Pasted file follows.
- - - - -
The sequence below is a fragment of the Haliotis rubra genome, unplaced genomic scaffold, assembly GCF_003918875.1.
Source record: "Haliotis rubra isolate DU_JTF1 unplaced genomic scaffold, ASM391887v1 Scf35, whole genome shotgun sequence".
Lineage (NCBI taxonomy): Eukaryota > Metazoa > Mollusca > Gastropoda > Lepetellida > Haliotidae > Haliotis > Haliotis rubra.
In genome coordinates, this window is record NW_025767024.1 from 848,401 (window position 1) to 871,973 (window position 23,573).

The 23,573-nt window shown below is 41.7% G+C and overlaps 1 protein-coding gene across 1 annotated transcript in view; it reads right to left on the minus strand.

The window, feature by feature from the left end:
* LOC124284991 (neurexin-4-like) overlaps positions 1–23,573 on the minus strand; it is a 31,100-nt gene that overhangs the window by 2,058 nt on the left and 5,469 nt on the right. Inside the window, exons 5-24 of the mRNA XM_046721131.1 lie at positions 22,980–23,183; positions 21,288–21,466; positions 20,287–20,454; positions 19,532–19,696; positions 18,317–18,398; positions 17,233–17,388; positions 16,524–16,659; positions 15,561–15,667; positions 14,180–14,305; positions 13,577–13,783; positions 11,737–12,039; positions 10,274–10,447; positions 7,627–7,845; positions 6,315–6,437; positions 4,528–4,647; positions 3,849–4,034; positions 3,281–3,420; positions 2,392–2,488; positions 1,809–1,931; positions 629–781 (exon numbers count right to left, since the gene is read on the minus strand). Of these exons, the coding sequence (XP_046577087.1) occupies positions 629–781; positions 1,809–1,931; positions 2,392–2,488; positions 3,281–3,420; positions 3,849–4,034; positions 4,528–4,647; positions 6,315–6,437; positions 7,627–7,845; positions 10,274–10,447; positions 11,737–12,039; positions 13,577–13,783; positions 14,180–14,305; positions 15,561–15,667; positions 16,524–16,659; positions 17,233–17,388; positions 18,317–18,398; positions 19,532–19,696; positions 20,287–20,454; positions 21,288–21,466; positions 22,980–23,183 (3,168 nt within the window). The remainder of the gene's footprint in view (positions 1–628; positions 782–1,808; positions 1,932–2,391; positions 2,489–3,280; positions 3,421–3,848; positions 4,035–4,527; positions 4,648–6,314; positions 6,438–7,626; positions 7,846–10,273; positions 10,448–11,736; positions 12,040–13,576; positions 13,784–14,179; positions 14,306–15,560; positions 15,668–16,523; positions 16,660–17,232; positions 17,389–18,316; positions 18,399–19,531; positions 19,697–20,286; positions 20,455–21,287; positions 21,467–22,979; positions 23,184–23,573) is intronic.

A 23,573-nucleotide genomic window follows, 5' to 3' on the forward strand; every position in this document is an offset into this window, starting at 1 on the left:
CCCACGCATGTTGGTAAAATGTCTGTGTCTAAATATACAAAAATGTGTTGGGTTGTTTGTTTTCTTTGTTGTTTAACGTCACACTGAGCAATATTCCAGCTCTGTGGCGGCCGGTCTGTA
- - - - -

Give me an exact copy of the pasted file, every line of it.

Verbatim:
The sequence below is a fragment of the Haliotis rubra genome, unplaced genomic scaffold, assembly GCF_003918875.1.
Source record: "Haliotis rubra isolate DU_JTF1 unplaced genomic scaffold, ASM391887v1 Scf35, whole genome shotgun sequence".
Lineage (NCBI taxonomy): Eukaryota > Metazoa > Mollusca > Gastropoda > Lepetellida > Haliotidae > Haliotis > Haliotis rubra.
In genome coordinates, this window is record NW_025767024.1 from 848,401 (window position 1) to 871,973 (window position 23,573).

The 23,573-nt window shown below is 41.7% G+C and overlaps 1 protein-coding gene across 1 annotated transcript in view; it reads right to left on the minus strand.

The window, feature by feature from the left end:
* LOC124284991 (neurexin-4-like) overlaps positions 1–23,573 on the minus strand; it is a 31,100-nt gene that overhangs the window by 2,058 nt on the left and 5,469 nt on the right. Inside the window, exons 5-24 of the mRNA XM_046721131.1 lie at positions 22,980–23,183; positions 21,288–21,466; positions 20,287–20,454; positions 19,532–19,696; positions 18,317–18,398; positions 17,233–17,388; positions 16,524–16,659; positions 15,561–15,667; positions 14,180–14,305; positions 13,577–13,783; positions 11,737–12,039; positions 10,274–10,447; positions 7,627–7,845; positions 6,315–6,437; positions 4,528–4,647; positions 3,849–4,034; positions 3,281–3,420; positions 2,392–2,488; positions 1,809–1,931; positions 629–781 (exon numbers count right to left, since the gene is read on the minus strand). Of these exons, the coding sequence (XP_046577087.1) occupies positions 629–781; positions 1,809–1,931; positions 2,392–2,488; positions 3,281–3,420; positions 3,849–4,034; positions 4,528–4,647; positions 6,315–6,437; positions 7,627–7,845; positions 10,274–10,447; positions 11,737–12,039; positions 13,577–13,783; positions 14,180–14,305; positions 15,561–15,667; positions 16,524–16,659; positions 17,233–17,388; positions 18,317–18,398; positions 19,532–19,696; positions 20,287–20,454; positions 21,288–21,466; positions 22,980–23,183 (3,168 nt within the window). The remainder of the gene's footprint in view (positions 1–628; positions 782–1,808; positions 1,932–2,391; positions 2,489–3,280; positions 3,421–3,848; positions 4,035–4,527; positions 4,648–6,314; positions 6,438–7,626; positions 7,846–10,273; positions 10,448–11,736; positions 12,040–13,576; positions 13,784–14,179; positions 14,306–15,560; positions 15,668–16,523; positions 16,660–17,232; positions 17,389–18,316; positions 18,399–19,531; positions 19,697–20,286; positions 20,455–21,287; positions 21,467–22,979; positions 23,184–23,573) is intronic.

A 23,573-nucleotide genomic window follows, 5' to 3' on the forward strand; every position in this document is an offset into this window, starting at 1 on the left:
CCCACGCATGTTGGTAAAATGTCTGTGTCTAAATATACAAAAATGTGTTGGGTTGTTTGTTTTCTTTGTTGTTTAACGTCACACTGAGCAATATTCCAGCTCTGTGGCGGCCGGTCTGTA